Germany: Worst Month Ever

Another sharp drop in industrial production shows that April 2020 will be the worst month ever for the German economy.

Workers produce protective masks at a factory.

The cost of lockdown

The sharp drop in German industrial production accelerated in April, illustrating the economic cost of the lockdown measures. Industrial production fell by 17.9% month-on-month, from -8.9% MoM in March. Almost needless to say that this was the sharpest monthly drop ever. On the year, industrial production was down by more than 25%. Production in all sectors fell sharply but the drop by more than 70% MoM in the automotive industry (after -30% already in March) stands out. Even the last stronghold of German industry, the construction sector, contracted in April (-4.1% MoM). Today’s data echoes the devastating drop in industrial orders last Friday (-25.8% MoM).

In the midst of the financial crisis, industrial production shrank by a cumulative 20%. With today’s data, two months of COVID-19 have already left a more adverse impact than the entire financial crisis. Today’s data also illustrates how an open economy like Germany has been hit severely by the lockdown measures both at home and abroad. Compared with the first quarter, industrial production is currently down by 30%.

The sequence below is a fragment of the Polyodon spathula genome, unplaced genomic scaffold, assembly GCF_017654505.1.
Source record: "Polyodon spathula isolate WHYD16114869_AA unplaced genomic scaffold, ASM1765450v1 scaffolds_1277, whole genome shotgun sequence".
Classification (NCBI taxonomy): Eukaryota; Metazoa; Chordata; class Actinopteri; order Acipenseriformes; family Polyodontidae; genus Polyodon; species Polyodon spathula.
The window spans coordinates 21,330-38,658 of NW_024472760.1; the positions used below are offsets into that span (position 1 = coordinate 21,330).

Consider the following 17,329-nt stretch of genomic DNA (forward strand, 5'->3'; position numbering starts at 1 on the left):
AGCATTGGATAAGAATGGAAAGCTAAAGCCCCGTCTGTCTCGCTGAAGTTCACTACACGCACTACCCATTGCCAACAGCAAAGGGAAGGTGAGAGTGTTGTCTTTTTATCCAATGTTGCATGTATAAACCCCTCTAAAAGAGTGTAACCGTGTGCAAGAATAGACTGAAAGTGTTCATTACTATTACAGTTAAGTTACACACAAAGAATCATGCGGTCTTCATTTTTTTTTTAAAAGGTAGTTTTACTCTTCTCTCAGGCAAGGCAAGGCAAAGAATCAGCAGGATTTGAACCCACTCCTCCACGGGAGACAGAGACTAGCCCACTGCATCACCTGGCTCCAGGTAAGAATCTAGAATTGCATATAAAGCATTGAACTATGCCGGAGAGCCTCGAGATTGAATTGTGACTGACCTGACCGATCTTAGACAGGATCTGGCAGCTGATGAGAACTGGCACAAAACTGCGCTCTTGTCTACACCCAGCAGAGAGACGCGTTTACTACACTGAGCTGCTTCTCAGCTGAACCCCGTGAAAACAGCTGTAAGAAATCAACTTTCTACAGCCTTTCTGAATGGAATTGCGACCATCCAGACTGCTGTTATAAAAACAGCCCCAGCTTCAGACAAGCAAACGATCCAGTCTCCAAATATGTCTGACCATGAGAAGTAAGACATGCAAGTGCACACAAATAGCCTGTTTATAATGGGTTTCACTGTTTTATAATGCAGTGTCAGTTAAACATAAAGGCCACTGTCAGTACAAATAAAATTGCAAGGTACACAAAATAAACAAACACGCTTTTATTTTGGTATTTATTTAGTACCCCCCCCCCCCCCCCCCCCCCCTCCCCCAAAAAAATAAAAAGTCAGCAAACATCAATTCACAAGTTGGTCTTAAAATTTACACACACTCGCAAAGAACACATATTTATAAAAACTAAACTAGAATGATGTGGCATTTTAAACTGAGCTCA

What's next

Looking ahead, the lifting of the lockdown measures should lead to a strong rebound in economic activity and also industrial production in May and June. However, at least for German industry, the period after the imminent rebound does not look too promising. Contrary to the financial crisis and the important role of Asian countries in the swift recovery of German industry back then, there is currently no savior in sight to quickly boost external demand. This means that German industry, which had been battered by a series of adverse events like the diesel crisis and problems with admission norms in the automotive industry, low water levels in main rivers and trade tensions, as well as structural challenges, will have a hard time quickly returning as the economy’s poster child.

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